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What's Good For the Brain

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January 2009
What's Good For the Brain

As you make your New Year’s resolutions and sign up for that gym membership, remember that consistent aerobic and strength training exercises are not only good for weight loss and disease prevention, but also for your mental well-being!

Much has been said about the benefits of exercise when it comes to disease prevention and physical fitness—but did you know that the benefits of exercise go not only below the neck but above it as well? Recent studies show that regular exercise has an impact on improving memory, alleviating depression, improving mood, improving focus and decision making, delaying the aging process of the brain, reducing the risk of Alzheimer’s disease and promoting overall happiness!

How can exercise do all this?

During exercise, more blood is circulated to the brain, thus supplying more fuel for the brain, such as glucose. A good supply of nutrients also slows the loss of brain tissue or “gray matter” that begins in the forties. It even promotes neurogenesis (production of new nerve cells) which improves learning. Certain chemicals in the brain called norepinephrine, serotonin and dopamine are also increased during exercise, thus boosting mood and improving concentration, focus and attention.

How much and what types of exercise do you need for healthy brain aging?

Studies show that to promote and maintain health, even older adults need moderate-intensity aerobic physical activity for a minimum of 30 minutes five days each week or vigorous intensity aerobic activity for a minimum of 20 minutes three days each week. (Moderate intensity is when you feel "warm and slightly out of breath," and vigorous is when you feel "out of breath and sweaty.") For example, any aerobic activity involving your major muscles, such as brisk walking, biking, rowing, jogging, or using the elliptical machine, could be done for at least 30 minutes on most days of the week. If you do a little more, you could break it into two sets—for example, swimming for 20 minutes in the morning, then walking at night. Consider daily tasks such as household chores, gardening and vacuuming as not part of your exercise program but more recreational and an addition to your exercise program.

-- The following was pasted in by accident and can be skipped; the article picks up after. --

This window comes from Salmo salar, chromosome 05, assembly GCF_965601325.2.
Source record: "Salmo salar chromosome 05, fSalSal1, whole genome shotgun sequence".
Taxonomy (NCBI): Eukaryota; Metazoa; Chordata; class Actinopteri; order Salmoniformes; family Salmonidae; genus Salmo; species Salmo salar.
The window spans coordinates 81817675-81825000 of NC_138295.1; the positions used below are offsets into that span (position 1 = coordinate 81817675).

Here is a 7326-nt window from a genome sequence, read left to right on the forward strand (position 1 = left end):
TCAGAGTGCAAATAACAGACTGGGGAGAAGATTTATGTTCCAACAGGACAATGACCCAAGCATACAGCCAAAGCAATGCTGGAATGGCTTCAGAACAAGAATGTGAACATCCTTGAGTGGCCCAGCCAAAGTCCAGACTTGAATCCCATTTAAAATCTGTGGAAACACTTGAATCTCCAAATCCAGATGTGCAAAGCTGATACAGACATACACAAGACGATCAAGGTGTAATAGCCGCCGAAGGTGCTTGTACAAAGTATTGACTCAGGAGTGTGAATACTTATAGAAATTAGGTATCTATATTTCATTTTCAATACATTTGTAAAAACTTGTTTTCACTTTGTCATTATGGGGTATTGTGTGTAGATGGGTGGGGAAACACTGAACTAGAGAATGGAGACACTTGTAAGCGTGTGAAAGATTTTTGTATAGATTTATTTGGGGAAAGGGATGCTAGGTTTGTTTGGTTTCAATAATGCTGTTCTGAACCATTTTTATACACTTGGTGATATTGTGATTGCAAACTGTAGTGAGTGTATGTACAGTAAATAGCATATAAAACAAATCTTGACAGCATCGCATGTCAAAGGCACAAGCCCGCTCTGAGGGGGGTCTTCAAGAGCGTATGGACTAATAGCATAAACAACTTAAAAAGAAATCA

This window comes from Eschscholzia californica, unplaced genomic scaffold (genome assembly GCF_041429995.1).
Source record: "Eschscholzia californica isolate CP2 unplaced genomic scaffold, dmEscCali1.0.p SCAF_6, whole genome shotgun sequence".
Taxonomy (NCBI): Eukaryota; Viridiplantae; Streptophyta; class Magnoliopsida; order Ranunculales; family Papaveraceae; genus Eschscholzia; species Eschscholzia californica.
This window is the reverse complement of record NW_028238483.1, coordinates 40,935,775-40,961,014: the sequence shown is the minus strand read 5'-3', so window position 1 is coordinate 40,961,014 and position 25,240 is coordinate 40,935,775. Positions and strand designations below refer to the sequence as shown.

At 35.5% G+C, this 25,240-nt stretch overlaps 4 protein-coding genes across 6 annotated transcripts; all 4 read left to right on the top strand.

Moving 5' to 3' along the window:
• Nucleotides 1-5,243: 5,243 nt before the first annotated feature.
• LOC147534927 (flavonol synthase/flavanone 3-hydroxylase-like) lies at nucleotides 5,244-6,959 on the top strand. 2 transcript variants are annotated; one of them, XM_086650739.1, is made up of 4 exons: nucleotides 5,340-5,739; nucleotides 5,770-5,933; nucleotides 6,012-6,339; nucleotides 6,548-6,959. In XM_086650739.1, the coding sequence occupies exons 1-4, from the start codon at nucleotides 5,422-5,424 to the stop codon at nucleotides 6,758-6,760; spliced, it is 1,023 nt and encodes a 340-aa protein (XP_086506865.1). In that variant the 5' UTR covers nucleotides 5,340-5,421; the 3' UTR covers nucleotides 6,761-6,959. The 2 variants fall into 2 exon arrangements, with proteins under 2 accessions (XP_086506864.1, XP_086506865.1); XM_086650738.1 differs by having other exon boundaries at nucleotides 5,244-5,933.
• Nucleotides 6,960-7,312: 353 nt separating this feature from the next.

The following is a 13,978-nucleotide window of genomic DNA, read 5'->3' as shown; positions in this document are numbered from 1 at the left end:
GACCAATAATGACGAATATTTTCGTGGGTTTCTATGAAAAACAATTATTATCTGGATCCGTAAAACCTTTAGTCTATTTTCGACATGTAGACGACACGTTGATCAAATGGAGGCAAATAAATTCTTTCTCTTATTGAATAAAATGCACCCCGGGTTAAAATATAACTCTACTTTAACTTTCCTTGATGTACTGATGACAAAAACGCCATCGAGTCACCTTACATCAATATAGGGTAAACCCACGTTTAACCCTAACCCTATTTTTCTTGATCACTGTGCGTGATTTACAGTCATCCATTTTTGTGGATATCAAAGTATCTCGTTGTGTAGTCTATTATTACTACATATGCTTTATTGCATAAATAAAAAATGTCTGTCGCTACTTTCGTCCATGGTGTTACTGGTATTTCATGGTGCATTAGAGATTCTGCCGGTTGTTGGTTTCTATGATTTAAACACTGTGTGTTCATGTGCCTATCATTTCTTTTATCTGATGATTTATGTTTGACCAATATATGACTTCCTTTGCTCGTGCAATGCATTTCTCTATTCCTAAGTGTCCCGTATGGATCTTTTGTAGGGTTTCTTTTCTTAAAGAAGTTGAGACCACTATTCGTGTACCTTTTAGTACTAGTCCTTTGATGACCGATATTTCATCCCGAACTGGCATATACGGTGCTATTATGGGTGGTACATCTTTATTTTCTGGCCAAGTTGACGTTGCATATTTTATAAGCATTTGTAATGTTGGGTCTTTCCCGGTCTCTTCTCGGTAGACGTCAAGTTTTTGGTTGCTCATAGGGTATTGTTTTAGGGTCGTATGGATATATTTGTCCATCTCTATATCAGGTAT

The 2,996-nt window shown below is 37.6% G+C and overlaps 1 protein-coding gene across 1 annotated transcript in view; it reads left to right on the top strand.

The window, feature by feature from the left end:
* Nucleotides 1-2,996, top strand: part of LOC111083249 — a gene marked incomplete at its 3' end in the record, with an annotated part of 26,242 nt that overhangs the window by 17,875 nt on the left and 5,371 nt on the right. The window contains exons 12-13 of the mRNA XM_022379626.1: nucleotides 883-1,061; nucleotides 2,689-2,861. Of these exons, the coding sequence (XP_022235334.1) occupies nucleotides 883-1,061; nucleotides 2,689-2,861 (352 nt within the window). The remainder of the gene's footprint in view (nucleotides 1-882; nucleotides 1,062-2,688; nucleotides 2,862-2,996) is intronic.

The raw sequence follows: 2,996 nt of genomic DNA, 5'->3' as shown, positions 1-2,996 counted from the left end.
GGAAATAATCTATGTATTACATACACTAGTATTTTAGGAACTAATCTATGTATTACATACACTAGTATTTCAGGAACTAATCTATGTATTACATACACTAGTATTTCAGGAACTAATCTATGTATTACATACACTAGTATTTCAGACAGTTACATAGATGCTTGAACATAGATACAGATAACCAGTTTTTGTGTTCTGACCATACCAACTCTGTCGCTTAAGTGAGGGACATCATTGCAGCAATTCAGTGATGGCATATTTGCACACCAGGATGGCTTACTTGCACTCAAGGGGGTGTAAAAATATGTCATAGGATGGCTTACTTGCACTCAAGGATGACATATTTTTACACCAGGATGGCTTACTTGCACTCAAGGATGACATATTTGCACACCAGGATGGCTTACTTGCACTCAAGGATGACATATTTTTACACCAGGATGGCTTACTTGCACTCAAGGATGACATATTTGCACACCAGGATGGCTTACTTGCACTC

Always include warm-ups and cool-downs for safety, gentle stretching and flexibility exercises, and throw in some balance exercises (maybe some dancing!) for fun and to reduce risk of injury from falls. Meditation can also be a great complement to exercise. Remember that it is important to find activities that you enjoy.

Experts also believe that strength training is just as essential for the brain as aerobic training. Strength training is the only way to prevent the loss of muscle mass that comes with aging. As we age, we lose more than half a pound of muscle every year after the age of twenty-five. In our sixties and seventies this loss of muscle can have a profound impact on our mental well-being, as it makes daily activities such as climbing steps, getting out of bed, and getting off the sofa more challenging. The inability to accomplish these tasks often brings on feelings of hopelessness, especially in older adults. Strength training maintains and improves muscle mass and overall strength, and therefore makes us feel strong and more in control of our bodies. Those who do strength training regularly are healthier and less likely to experience depression, since confidence and self esteem improves. A minimum of 30 to 40 minutes of strength training exercises that involve all major muscles of the body, 2 to 3 days a week is ideal.

So this year, as you enthusiastically make your New Year’s resolutions and sign up for that gym membership, remember that consistent aerobic and strength training exercises are not only good for weight loss and disease prevention, but also good for your mental well-being and your brain!


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